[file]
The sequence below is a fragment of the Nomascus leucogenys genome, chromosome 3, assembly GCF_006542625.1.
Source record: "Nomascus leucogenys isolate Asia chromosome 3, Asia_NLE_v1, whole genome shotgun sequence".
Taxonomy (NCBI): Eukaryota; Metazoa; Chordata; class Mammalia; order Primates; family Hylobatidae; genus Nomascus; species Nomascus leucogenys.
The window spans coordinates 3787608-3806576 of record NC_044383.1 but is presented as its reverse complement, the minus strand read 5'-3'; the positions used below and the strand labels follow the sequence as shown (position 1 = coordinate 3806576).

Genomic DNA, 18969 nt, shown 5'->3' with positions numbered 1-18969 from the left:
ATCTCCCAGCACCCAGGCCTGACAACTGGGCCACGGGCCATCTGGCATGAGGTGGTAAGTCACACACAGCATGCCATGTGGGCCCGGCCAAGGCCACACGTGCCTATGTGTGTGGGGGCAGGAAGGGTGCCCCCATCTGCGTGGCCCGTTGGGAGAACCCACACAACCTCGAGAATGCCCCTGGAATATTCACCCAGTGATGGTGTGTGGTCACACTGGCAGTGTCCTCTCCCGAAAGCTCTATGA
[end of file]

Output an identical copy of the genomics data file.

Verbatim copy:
The sequence below is a fragment of the Nomascus leucogenys genome, chromosome 3, assembly GCF_006542625.1.
Source record: "Nomascus leucogenys isolate Asia chromosome 3, Asia_NLE_v1, whole genome shotgun sequence".
Taxonomy (NCBI): Eukaryota; Metazoa; Chordata; class Mammalia; order Primates; family Hylobatidae; genus Nomascus; species Nomascus leucogenys.
The window spans coordinates 3787608-3806576 of record NC_044383.1 but is presented as its reverse complement, the minus strand read 5'-3'; the positions used below and the strand labels follow the sequence as shown (position 1 = coordinate 3806576).

Genomic DNA, 18969 nt, shown 5'->3' with positions numbered 1-18969 from the left:
ATCTCCCAGCACCCAGGCCTGACAACTGGGCCACGGGCCATCTGGCATGAGGTGGTAAGTCACACACAGCATGCCATGTGGGCCCGGCCAAGGCCACACGTGCCTATGTGTGTGGGGGCAGGAAGGGTGCCCCCATCTGCGTGGCCCGTTGGGAGAACCCACACAACCTCGAGAATGCCCCTGGAATATTCACCCAGTGATGGTGTGTGGTCACACTGGCAGTGTCCTCTCCCGAAAGCTCTATGA